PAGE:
Obama urges Putin to accept diplomatic deal

Thursday 06 March 2014 23.59
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Pro-Russian forces stand guard outside a Ukrainian military base near the Crimean city of Simferopol
Pro-Russian forces stand guard outside a Ukrainian military base near the Crimean city of Simferopol
Francois Hollande, David Cameron and Angela Merkel were among the EU leaders in Brussels for talks on the Ukraine crisis (Pic: EPA)
Francois Hollande, David Cameron and Angela Merkel were among the EU leaders in Brussels for talks on the Ukraine crisis (Pic: EPA)
Ukrainian sailors load food onto the Ukrainian Navy ship Slavutych in the harbour of Sevastopol (Pic: EPA)
Ukrainian sailors load food onto the Ukrainian Navy ship Slavutych in the harbour of Sevastopol (Pic: EPA)

US President Barack Obama has urged Russian President Vladimir Putin to accept the terms of a potential diplomatic solution to the Ukraine crisis during in a late-night hour-long phone call.

In their second phone conversation in the past six days, Mr Obama emphasised to Mr Putin that Russia's incursion into Ukraine was a violation of Ukraine's sovereignty and territorial integrity, the White House said.

During the call, Mr Obama outlined the terms of a diplomatic "off-ramp" that US officials are promoting.

Under terms of the deal, Russia would pull back troops to bases in Crimea, allow international monitors in to ensure the rights of ethnic Russians are respected and consent to direct talks with Ukraine officials.

"President Obama indicated that there is a way to resolve the situation diplomatically," the White House said in a statement.

Earlier today Crimea's parliament voted to join Russia and its Moscow-backed government and set a referendum for 10 days' time.

The sudden acceleration of moves to bring Crimea, which has an ethnic Russian majority and has effectively been seized by Russian forces, formally under Moscow's rule came as EU leaders held an emergency summit groping for ways to pressure Russia to back down and accept mediation.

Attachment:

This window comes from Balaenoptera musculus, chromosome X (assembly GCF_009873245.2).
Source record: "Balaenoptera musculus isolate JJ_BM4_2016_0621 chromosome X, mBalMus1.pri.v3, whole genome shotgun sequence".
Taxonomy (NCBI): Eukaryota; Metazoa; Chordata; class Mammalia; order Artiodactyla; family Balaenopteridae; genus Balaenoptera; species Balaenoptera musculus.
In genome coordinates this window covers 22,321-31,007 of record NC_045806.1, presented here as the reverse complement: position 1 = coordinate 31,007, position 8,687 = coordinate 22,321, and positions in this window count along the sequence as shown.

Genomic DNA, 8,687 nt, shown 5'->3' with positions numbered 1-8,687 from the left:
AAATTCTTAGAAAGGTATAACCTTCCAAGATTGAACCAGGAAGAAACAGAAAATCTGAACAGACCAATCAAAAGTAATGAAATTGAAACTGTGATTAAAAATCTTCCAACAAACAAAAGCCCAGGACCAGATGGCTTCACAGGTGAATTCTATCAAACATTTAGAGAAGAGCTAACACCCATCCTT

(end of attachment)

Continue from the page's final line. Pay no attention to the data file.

The EU condemned Russian actions in Crimea as illegal, voiced support for Ukraine's territorial integrity but took only minor steps suspending talks with Moscow on visas and a new investment pact while warning of tougher steps if there is no negotiated solution within a short period.

In a signal to Moscow, Mr Obama announced plans to punish Russians and Ukrainians involved in what he called "threatening the sovereignty and territorial integrity of Ukraine".

A US official said Russian President Vladimir Putin was not on the list of those to be sanctioned.

"The proposed referendum on the future of Crimea would violate the Ukrainian constitution and violate international law," Mr Obama told reporters at the White House.

"Any discussion about the future of Ukraine must include the legitimate government of Ukraine."

After talks in Rome, US Secretary of State John Kerry said Foreign Minister Sergei Lavrov was personally delivering proposals to Mr Putin to end the crisis in Ukraine.

"We have agreed to stay in close touch in order to see if there is a way forward to try to get to a negotiating table to get the parties necessary to be able to stabilize this," Mr Kerry said.

Mr Kerry said the executive order on sanctions signed by Mr Obama provided a legal framework for imposing sanctions but also left open the door for dialogue over Ukraine.

The Pentagon meanwhile announced a large-scale air force exercise in Poland which Washington's ambassador to Warsaw said had been augmented to reassure US allies in the region in the light of the Ukraine crisis.

Ambassador warns of retaliation for any sanctions

Russian Ambassador to Ireland Maxim Peshkov has warned that Russia will retaliate if sanctions are imposed on it over the crisis in Crimea.

Speaking to RTÉ's Six-One News, Mr Peshkov said Russia was "not afraid of sanctions", which he described as a "double-edged sword".

He warned that it would be "very painful for those who will try to apply these sanctions against Russia". It would be a "big strike" against economies on both sides.

Meanwhile, former taoiseach and former EU ambassador to the US John Bruton has said the demonstrations by the people of Ukraine in support of the EU are threatening the position of Russian President Vladimir Putin.

Mr Bruton said Ukrainian support for the EU threatens the oligarchic position of Russian governments and previous Ukrainian governments.

Meanwhile, the Ukrainian political leader and former boxer Vitaly Klitschko has said the people of Ukraine are now fighting for their future and need support.

Speaking at the EPP congress in Dublin, he said provocation is taking place in Ukraine and the Ukrainian army has behaved professionally and non-violently.

He said he wants transparent elections to take place on 25 May and he wants to build Ukraine as a strong and modern country.

Speaking at a news conference at the EPP congress Mr Klitschko said his goal is to solve the current conflict in Ukraine in a peaceful way, without any drop of blood.

He said his ideal is to build a new Ukraine with European standards of life and law and human rights and equal opportunities for everybody.

To achieve this, he said, he knows more than most "if you don't fight you don't win". 

Ms Tymoshenko described Russia's actions in Ukraine as a "very cruel invasion".

Speaking in Dublin she said the Kremlin must realise that Ukraine is a state and not a territory, and not a colony that can be driven to a cage.

She said no one wants a new Cold War but she said action is needed as is a strong Europe.

Read RTÉ Europe Editor Tony Connelly's blog - Crimea on a knife edge